In his limited sample size from 2008, Rizzo had an ISO of just .073, which would make him jealous of Juan Pierre's power. But of course, it was a small sample size. That rose to .196 in his time with Greenville in '09, much better for a first baseman, but still far from elite. He walked 9.5% of the time and struck out 21.8% of the time, both of which could stand to improve somewhat, especially if he was only going to have moderate power. He did very well for himself after missing the previous season, and you could still expect that eventually some of those line drives would turn into home runs.
2009 High-A Salem
Promoted to High-A in the middle of the year, Rizzo got 229 PA's in at the High-A level as a 19-year-old. He hit .295/.371/.420, 3 HR, 24 RBI, 16 2B, 23 R. 10.9% BB's, 17% K's, .125 ISO, 30% LD, 123 OPS+
He saw improvement in a number of key areas, including more walks, less strikeouts, a very high line-drive rate, and being well above league average while being young for the league. He did miss 17 games with injury, but hasn't shown any ill effects from that.
On the downside, Rizzo's power went down with just 3 HR and a .125 ISO. However, this isn't too concerning considering his age and his line-drive rate. Rizzo finished 25th in the league in OPS, and there were 2 other 19-year-olds ranked above him: Jason Heyward and Freddie Freeman.
2010 High-A Salem
Perhaps in an effort to extrapolate some more home runs out of Rizzo in the Carolina League, the Sox sent Rizzo back to Salem to start 2010. He hit .248/.333/.479, 5 HR, 20 RBI, 12 2B, 11.9% BB's, 23.7% K's, .231 ISO, 8% LD, 124 OPS+
It's a very interesting turn of events really. It seemed as though Rizzo was turning himself from a "High contact, less power" first baseman in the Sean Casey mold, into a "Sacrifice contact for home runs and power" type first baseman in the traditional mold.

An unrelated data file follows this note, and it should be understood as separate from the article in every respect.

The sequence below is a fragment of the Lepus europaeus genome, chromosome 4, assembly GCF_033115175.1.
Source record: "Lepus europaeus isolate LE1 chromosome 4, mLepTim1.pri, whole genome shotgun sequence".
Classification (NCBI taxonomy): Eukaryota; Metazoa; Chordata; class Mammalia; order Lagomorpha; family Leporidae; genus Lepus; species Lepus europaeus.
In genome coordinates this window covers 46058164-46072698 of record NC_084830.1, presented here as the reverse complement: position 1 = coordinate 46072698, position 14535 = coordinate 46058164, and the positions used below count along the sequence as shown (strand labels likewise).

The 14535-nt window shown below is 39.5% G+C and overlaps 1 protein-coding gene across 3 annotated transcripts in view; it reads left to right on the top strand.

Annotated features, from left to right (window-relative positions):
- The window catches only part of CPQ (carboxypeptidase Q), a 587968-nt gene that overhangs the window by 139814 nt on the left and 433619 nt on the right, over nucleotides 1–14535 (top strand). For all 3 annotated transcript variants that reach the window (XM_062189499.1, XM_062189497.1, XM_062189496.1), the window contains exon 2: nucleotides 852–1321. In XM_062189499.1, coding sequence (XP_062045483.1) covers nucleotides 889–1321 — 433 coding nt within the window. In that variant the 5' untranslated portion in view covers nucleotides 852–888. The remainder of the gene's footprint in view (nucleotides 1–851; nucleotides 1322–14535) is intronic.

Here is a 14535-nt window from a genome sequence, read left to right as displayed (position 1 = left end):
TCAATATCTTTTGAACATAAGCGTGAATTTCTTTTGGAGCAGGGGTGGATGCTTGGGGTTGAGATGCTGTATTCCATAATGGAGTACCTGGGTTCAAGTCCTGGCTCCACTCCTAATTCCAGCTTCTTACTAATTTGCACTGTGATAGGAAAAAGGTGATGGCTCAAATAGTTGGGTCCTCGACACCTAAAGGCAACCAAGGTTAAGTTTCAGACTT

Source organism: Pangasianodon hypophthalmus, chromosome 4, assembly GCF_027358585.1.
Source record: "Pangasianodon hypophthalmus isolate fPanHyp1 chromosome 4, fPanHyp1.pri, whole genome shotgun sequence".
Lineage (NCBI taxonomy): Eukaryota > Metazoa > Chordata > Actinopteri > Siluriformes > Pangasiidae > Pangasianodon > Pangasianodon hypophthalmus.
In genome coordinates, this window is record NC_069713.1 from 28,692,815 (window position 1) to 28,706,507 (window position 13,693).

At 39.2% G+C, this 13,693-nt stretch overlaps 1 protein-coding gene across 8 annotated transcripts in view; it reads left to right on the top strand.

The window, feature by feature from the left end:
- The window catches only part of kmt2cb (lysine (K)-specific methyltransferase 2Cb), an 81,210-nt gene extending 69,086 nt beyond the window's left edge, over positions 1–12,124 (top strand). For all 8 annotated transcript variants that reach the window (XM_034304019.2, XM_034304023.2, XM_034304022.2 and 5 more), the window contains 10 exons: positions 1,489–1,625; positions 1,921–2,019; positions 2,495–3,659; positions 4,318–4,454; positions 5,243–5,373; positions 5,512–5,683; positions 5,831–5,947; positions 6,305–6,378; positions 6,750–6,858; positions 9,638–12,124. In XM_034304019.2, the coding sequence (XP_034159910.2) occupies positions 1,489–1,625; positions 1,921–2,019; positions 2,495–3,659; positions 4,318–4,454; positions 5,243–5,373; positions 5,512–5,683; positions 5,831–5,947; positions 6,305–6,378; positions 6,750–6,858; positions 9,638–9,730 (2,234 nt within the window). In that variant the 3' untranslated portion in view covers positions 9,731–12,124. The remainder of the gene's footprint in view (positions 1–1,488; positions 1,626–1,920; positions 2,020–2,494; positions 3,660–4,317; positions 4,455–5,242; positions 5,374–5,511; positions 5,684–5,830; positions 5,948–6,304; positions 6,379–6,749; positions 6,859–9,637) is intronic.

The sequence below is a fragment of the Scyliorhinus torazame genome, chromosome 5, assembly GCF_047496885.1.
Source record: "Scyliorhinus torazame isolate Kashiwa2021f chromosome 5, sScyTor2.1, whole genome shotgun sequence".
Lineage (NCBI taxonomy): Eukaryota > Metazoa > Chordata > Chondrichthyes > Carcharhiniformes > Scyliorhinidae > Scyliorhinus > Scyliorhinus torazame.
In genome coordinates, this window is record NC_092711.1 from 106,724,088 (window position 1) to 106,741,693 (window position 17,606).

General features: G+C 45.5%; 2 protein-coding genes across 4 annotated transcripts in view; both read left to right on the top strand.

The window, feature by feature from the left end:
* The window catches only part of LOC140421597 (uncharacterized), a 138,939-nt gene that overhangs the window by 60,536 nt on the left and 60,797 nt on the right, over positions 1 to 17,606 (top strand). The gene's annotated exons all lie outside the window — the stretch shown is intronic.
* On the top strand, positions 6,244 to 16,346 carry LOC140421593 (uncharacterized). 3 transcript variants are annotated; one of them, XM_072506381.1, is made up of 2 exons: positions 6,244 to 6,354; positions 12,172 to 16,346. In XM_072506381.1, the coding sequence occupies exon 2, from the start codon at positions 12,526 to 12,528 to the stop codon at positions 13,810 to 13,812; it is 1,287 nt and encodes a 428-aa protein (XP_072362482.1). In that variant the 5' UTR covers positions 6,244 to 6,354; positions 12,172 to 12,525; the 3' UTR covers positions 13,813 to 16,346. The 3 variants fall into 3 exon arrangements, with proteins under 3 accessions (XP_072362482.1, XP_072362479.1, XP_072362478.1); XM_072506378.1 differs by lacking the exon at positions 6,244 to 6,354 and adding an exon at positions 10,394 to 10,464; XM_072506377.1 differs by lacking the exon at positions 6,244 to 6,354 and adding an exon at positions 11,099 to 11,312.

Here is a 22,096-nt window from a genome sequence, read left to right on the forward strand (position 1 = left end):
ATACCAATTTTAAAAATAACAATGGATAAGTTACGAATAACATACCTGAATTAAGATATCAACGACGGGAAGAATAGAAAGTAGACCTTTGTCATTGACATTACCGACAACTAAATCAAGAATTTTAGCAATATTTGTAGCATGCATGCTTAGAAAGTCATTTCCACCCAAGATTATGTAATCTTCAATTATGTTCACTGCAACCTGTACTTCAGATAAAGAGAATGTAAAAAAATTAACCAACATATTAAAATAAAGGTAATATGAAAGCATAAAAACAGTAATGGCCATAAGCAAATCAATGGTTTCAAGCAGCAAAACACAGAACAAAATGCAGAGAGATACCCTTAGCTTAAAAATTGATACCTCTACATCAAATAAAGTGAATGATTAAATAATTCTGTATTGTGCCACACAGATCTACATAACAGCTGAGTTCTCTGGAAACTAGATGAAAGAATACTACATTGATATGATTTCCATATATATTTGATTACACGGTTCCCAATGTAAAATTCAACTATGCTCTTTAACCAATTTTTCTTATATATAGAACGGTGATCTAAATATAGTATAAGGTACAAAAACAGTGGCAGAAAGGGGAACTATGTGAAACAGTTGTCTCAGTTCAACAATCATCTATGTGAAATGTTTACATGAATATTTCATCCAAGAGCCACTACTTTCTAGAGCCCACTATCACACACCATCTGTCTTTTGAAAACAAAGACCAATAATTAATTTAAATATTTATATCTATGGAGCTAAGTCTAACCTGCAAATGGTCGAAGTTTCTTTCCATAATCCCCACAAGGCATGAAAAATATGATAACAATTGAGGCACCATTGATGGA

The ISO was a career high, the walks went up as did the strikeouts, while he hit just .248. A definite change-of-pace for Rizzo, and while the contact was less than you would like to see, it was good to see him tap into that large frame of his. The lefty was promoted.
2010 AA Portland
Stat Line: .263/.334/.481, 20 HR, 30 2B, 80 RBI, 7 SB, .216 ISO, 9.7% BB, 21.5% K's, 121 OPS+
His line at Portland over 107 games was somewhat of a hybrid between some of the good and some of the bad that he had done in the previous 1 and a half seasons. Walks went down, but K's went down too. The ISO went down, but he had 50 XBH. He even stole 7 bases out of nowhere.
Portlands park factors are generally pretty average and don't lean too heavily against LHB or RHB. He should have been neither hurt nor helped by his home park really. Overall for a 20-year-old, his numbers were impressive. He ranked 35th in the league in OPS and he was more than a year younger than any player ranked above him. The closest to him in age and production was 22-year-olds Dominic Brown and Brandon Belt. Both of those players got more exposure and credit for their efforts, but Rizzo couldn't be ignored. He was the youngest regular hitter in the league and held his own quite well.